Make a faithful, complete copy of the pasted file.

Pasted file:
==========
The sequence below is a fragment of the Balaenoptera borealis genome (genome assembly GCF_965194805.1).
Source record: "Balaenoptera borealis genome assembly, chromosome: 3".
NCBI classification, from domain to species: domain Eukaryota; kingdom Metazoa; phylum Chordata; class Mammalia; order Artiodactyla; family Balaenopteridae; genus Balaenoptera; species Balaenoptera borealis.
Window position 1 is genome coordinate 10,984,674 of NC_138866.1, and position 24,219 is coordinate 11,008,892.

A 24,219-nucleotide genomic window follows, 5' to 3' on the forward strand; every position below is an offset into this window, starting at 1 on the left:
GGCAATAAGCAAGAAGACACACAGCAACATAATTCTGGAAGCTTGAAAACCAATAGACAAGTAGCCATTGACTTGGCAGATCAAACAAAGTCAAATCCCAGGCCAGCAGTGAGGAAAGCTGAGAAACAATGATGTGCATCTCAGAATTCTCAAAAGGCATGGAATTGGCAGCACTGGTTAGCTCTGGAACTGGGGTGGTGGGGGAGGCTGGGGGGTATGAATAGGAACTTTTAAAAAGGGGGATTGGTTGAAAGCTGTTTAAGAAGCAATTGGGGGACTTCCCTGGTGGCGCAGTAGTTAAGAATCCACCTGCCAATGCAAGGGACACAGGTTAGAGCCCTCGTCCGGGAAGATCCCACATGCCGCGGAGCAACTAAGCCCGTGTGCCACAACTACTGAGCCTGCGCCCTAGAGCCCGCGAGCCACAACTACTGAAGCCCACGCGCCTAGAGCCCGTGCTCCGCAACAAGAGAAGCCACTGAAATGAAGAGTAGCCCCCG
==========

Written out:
The sequence below is a fragment of the Balaenoptera borealis genome (genome assembly GCF_965194805.1).
Source record: "Balaenoptera borealis genome assembly, chromosome: 3".
NCBI classification, from domain to species: domain Eukaryota; kingdom Metazoa; phylum Chordata; class Mammalia; order Artiodactyla; family Balaenopteridae; genus Balaenoptera; species Balaenoptera borealis.
Window position 1 is genome coordinate 10,984,674 of NC_138866.1, and position 24,219 is coordinate 11,008,892.

A 24,219-nucleotide genomic window follows, 5' to 3' on the forward strand; every position below is an offset into this window, starting at 1 on the left:
GGCAATAAGCAAGAAGACACACAGCAACATAATTCTGGAAGCTTGAAAACCAATAGACAAGTAGCCATTGACTTGGCAGATCAAACAAAGTCAAATCCCAGGCCAGCAGTGAGGAAAGCTGAGAAACAATGATGTGCATCTCAGAATTCTCAAAAGGCATGGAATTGGCAGCACTGGTTAGCTCTGGAACTGGGGTGGTGGGGGAGGCTGGGGGGTATGAATAGGAACTTTTAAAAAGGGGGATTGGTTGAAAGCTGTTTAAGAAGCAATTGGGGGACTTCCCTGGTGGCGCAGTAGTTAAGAATCCACCTGCCAATGCAAGGGACACAGGTTAGAGCCCTCGTCCGGGAAGATCCCACATGCCGCGGAGCAACTAAGCCCGTGTGCCACAACTACTGAGCCTGCGCCCTAGAGCCCGCGAGCCACAACTACTGAAGCCCACGCGCCTAGAGCCCGTGCTCCGCAACAAGAGAAGCCACTGAAATGAAGAGTAGCCCCCG